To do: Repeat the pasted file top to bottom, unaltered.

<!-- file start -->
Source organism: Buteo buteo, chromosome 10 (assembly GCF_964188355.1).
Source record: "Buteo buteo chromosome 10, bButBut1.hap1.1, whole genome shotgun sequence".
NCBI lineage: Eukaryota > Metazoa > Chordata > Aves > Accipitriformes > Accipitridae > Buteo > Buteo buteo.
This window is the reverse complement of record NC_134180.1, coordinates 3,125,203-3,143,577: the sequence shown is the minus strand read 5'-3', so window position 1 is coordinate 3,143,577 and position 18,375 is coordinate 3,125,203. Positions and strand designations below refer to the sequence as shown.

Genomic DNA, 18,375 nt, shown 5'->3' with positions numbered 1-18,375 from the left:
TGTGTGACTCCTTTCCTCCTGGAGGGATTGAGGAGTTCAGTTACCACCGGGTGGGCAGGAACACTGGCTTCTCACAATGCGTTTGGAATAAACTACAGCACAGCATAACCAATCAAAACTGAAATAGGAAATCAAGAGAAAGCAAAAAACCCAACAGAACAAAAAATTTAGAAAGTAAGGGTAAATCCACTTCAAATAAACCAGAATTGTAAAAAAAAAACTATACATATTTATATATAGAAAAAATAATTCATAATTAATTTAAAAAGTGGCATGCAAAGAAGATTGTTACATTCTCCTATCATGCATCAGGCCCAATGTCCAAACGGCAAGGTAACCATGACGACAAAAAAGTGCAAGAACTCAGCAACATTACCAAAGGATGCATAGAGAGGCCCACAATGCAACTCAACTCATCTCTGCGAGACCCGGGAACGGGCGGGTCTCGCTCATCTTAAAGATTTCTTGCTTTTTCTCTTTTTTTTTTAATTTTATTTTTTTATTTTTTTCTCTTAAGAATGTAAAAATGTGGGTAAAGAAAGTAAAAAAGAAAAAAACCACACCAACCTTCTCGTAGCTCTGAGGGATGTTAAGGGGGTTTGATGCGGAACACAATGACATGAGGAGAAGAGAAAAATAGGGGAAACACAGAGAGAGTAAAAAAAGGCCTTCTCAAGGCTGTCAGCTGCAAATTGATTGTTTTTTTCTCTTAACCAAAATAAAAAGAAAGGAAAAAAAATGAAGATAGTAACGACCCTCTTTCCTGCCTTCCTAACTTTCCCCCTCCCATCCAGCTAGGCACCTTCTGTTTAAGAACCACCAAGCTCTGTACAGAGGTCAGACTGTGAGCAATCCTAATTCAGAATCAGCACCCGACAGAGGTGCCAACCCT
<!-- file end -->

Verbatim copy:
Source organism: Buteo buteo, chromosome 10 (assembly GCF_964188355.1).
Source record: "Buteo buteo chromosome 10, bButBut1.hap1.1, whole genome shotgun sequence".
NCBI lineage: Eukaryota > Metazoa > Chordata > Aves > Accipitriformes > Accipitridae > Buteo > Buteo buteo.
This window is the reverse complement of record NC_134180.1, coordinates 3,125,203-3,143,577: the sequence shown is the minus strand read 5'-3', so window position 1 is coordinate 3,143,577 and position 18,375 is coordinate 3,125,203. Positions and strand designations below refer to the sequence as shown.

Genomic DNA, 18,375 nt, shown 5'->3' with positions numbered 1-18,375 from the left:
TGTGTGACTCCTTTCCTCCTGGAGGGATTGAGGAGTTCAGTTACCACCGGGTGGGCAGGAACACTGGCTTCTCACAATGCGTTTGGAATAAACTACAGCACAGCATAACCAATCAAAACTGAAATAGGAAATCAAGAGAAAGCAAAAAACCCAACAGAACAAAAAATTTAGAAAGTAAGGGTAAATCCACTTCAAATAAACCAGAATTGTAAAAAAAAAACTATACATATTTATATATAGAAAAAATAATTCATAATTAATTTAAAAAGTGGCATGCAAAGAAGATTGTTACATTCTCCTATCATGCATCAGGCCCAATGTCCAAACGGCAAGGTAACCATGACGACAAAAAAGTGCAAGAACTCAGCAACATTACCAAAGGATGCATAGAGAGGCCCACAATGCAACTCAACTCATCTCTGCGAGACCCGGGAACGGGCGGGTCTCGCTCATCTTAAAGATTTCTTGCTTTTTCTCTTTTTTTTTTAATTTTATTTTTTTATTTTTTTCTCTTAAGAATGTAAAAATGTGGGTAAAGAAAGTAAAAAAGAAAAAAACCACACCAACCTTCTCGTAGCTCTGAGGGATGTTAAGGGGGTTTGATGCGGAACACAATGACATGAGGAGAAGAGAAAAATAGGGGAAACACAGAGAGAGTAAAAAAAGGCCTTCTCAAGGCTGTCAGCTGCAAATTGATTGTTTTTTTCTCTTAACCAAAATAAAAAGAAAGGAAAAAAAATGAAGATAGTAACGACCCTCTTTCCTGCCTTCCTAACTTTCCCCCTCCCATCCAGCTAGGCACCTTCTGTTTAAGAACCACCAAGCTCTGTACAGAGGTCAGACTGTGAGCAATCCTAATTCAGAATCAGCACCCGACAGAGGTGCCAACCCT